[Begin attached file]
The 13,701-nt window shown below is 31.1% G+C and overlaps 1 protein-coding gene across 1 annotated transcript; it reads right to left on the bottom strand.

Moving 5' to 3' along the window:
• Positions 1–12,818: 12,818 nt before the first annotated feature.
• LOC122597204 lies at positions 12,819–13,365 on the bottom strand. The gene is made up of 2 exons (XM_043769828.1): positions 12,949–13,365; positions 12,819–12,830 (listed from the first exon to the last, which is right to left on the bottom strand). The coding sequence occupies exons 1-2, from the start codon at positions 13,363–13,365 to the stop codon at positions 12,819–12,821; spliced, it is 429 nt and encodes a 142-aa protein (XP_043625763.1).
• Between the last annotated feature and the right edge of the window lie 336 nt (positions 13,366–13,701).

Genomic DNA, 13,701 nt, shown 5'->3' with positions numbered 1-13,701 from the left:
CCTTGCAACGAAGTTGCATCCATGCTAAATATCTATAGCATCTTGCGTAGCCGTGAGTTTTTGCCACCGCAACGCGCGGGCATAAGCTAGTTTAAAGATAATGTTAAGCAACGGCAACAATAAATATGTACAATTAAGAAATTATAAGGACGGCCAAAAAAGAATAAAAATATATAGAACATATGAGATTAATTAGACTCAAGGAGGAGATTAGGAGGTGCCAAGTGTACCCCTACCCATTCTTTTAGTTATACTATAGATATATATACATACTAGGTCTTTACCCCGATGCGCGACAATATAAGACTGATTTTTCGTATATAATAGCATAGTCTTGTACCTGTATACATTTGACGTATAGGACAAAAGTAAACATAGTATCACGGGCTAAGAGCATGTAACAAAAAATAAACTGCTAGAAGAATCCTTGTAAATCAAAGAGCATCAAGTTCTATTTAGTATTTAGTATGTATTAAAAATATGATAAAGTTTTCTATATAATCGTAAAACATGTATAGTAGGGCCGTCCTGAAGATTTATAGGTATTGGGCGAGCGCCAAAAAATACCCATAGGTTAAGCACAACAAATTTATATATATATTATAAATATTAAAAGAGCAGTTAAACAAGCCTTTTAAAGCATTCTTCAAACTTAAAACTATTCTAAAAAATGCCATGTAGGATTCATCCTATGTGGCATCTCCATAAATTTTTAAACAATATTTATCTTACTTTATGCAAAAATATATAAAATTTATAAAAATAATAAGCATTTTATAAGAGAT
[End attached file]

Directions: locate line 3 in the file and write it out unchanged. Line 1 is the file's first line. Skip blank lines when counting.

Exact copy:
• Positions 1–12,818: 12,818 nt before the first annotated feature.